Sally Goddard held a crisply wrapped shipyard ball cap — a gift from unionized ironworkers — as she leaned against the ship's rail and lightly touched the side of the coast guard vessel Captain Goddard.
The vessel is the latest honour to maintain the memory of her daughter, Nichola Goddard, who was killed in the Panjwaii district in a Taliban ambush. There is also a school in Calgary named after the officer, along with several charitable foundations.
Sally Goddard attended the ceremony in Halifax on Wednesday marking the official acceptance of the ship as the last of nine midshore vessels to enter the coast guard's fleet.
Nichola Goddard was an artillery officer based in Shilo, Man., but her mother said her daughter would still have been honoured to be among the few Canadian women with their names on a ship.
"The ship is the honour," said Goddard, a teacher from Charlottetown. "The end job of all these service people is the same. It's to serve and protect."
Goddard died on May 17, 2006 — a loss her mother said was "the worst thing in the world."
But she added that the military's work in Afghanistan helped Nichola's father Tim Goddard, an education professor at the University of Prince Edward Island, later participate in teacher training programs in the war-torn nation.
In May, she and her husband were given an extensive tour of the sleek new vessel in a separate launching ceremony on the eighth anniversary of her daughter's death.
Ed Hatch, the vice-president of the Unifor local, said the tradespeople at the yard are conscious of the military figures the ships they build are named after.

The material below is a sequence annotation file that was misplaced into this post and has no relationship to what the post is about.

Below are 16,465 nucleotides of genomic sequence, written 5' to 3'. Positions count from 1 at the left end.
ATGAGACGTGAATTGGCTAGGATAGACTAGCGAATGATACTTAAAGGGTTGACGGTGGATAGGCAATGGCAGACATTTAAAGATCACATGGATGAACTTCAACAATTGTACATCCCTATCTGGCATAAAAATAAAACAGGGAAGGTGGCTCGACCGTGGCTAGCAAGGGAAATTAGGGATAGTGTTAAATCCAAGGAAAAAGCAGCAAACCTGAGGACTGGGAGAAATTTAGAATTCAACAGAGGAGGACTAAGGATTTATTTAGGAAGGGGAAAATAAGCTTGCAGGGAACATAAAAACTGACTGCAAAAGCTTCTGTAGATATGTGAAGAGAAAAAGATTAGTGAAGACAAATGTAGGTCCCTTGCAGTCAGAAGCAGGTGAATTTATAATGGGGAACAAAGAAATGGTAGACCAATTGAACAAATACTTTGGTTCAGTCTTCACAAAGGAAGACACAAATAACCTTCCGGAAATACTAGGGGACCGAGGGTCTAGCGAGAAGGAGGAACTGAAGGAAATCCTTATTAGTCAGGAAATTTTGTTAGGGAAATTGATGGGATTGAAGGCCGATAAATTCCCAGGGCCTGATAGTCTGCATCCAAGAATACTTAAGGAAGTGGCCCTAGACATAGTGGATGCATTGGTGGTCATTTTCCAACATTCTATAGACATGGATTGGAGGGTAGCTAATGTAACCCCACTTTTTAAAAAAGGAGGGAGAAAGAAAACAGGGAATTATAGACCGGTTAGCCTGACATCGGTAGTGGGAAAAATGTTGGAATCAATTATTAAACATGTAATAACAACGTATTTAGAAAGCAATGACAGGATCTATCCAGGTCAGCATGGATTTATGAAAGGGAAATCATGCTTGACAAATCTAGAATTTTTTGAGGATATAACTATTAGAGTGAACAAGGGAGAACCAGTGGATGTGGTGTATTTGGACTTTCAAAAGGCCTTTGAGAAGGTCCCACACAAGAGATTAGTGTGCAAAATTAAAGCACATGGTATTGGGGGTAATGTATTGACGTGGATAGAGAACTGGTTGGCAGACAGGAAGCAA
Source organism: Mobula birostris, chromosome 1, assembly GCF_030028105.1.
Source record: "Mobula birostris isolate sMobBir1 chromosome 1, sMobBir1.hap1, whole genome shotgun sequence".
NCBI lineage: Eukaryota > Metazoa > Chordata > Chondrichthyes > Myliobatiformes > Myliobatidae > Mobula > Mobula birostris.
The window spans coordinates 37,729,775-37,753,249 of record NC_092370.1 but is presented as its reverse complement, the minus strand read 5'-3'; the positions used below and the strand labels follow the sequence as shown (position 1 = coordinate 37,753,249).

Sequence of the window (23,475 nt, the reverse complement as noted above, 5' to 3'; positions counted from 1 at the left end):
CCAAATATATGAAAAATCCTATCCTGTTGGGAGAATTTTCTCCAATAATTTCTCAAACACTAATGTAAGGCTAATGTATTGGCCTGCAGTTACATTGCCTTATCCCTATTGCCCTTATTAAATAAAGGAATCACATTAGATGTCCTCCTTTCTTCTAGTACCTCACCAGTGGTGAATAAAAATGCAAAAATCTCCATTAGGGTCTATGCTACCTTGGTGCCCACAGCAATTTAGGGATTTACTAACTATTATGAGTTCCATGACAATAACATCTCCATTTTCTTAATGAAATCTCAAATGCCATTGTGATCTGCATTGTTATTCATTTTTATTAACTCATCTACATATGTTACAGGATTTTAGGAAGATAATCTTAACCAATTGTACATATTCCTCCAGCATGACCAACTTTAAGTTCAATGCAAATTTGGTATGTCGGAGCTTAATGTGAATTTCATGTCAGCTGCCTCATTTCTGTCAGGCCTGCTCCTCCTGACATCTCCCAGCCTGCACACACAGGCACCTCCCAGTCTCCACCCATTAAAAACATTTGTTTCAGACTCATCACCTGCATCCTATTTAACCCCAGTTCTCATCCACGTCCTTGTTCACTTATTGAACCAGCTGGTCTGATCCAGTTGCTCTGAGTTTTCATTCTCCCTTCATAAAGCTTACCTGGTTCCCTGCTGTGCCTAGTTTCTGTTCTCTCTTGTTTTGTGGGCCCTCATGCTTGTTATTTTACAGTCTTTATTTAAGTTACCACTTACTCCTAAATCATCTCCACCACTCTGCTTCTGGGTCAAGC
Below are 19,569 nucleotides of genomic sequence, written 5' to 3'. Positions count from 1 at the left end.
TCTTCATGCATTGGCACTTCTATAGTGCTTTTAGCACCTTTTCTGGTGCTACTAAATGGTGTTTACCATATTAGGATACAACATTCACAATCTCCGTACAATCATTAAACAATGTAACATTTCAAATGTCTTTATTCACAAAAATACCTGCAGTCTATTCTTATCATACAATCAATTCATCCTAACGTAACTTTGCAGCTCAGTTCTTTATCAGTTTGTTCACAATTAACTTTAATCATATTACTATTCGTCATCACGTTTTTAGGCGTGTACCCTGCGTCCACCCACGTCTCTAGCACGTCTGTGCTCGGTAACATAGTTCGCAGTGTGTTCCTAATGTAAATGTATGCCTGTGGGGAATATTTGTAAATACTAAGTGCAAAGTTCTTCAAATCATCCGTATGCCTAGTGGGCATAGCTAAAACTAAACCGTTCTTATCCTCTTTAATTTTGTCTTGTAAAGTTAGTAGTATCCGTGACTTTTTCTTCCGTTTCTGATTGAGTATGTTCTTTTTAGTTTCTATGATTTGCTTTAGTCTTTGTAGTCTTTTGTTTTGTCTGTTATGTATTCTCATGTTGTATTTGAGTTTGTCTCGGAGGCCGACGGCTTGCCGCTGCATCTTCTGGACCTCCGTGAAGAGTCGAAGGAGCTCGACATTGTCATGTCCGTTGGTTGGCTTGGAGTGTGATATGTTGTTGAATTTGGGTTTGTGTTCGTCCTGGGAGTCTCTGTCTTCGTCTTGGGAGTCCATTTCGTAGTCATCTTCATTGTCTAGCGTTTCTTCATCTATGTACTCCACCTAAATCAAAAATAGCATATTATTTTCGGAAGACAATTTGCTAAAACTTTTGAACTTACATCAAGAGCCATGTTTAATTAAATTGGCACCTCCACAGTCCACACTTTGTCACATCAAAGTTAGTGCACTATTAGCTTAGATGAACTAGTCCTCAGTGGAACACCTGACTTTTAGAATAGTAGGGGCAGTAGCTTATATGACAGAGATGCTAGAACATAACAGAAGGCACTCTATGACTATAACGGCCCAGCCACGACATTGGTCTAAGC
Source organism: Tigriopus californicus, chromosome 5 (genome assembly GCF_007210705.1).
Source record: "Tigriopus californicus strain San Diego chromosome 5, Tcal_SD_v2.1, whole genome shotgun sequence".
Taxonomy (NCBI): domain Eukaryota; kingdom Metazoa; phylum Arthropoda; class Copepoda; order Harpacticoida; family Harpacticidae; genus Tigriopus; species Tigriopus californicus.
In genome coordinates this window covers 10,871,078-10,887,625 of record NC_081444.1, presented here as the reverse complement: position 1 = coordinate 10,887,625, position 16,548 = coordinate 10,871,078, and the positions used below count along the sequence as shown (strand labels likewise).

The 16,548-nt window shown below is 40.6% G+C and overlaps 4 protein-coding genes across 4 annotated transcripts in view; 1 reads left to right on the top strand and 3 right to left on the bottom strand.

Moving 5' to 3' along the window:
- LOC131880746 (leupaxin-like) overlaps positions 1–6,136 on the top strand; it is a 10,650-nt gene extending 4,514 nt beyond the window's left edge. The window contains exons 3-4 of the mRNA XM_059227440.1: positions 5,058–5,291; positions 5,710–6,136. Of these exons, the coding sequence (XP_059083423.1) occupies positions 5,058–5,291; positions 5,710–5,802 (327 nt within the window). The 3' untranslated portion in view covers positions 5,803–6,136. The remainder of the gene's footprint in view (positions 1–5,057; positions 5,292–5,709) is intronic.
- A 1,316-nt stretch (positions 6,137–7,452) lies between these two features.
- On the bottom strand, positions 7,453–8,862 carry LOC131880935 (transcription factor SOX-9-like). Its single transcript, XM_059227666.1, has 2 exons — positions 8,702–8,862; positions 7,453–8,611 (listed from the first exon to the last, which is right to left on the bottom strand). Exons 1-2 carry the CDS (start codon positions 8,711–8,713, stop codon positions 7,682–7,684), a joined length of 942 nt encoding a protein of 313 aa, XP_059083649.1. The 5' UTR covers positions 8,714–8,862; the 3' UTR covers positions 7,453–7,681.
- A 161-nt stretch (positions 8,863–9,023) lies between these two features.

"The tradespeople are proud to build these ships in memory of the fallen heroes and each and every day I'm sure it's crossed their minds throughout their work," he said.
The formal acceptance of the ship was among the last steps in a $194-million program to strengthen the coast guard fleet, the federal Fisheries Department says.
Hatch said the workers are eager to turn their attention to building the arctic offshore patrol vessels Ottawa has promised. He said he's hoping a contract will be signed by late November between Irving Shipbuilding and Ottawa to build the vessels.
If there are significant delays, he's worried it might mean layoffs for the workers at the yard, he said.
Justice Minister Peter MacKay, the federal cabinet minister for Nova Scotia, said following the ceremony that efforts to finalize a contract for the construction phase of the arctic offshore patrol vessels are ongoing.
"These negotiations are complex. It's a new vessel," he said.
"Public Works is undertaking negotiations with the Irving group. ... But we remain on track and positive that we'll get a favourable outcome that will serve taxpayer's interest and ensure the Irving shipyard is treated fairly."
Kevin McCoy, the president of Irving Shipbuilding, said he's optimistic workers will be cutting steel by next fall.
"We spent the summer working through most of the contract details. There's some small things left to go but conceptually I think we're in a good place," he said, adding that he expects to receive the construction contract by January.
"All the key elements are in place for success and to start cutting steel next September."
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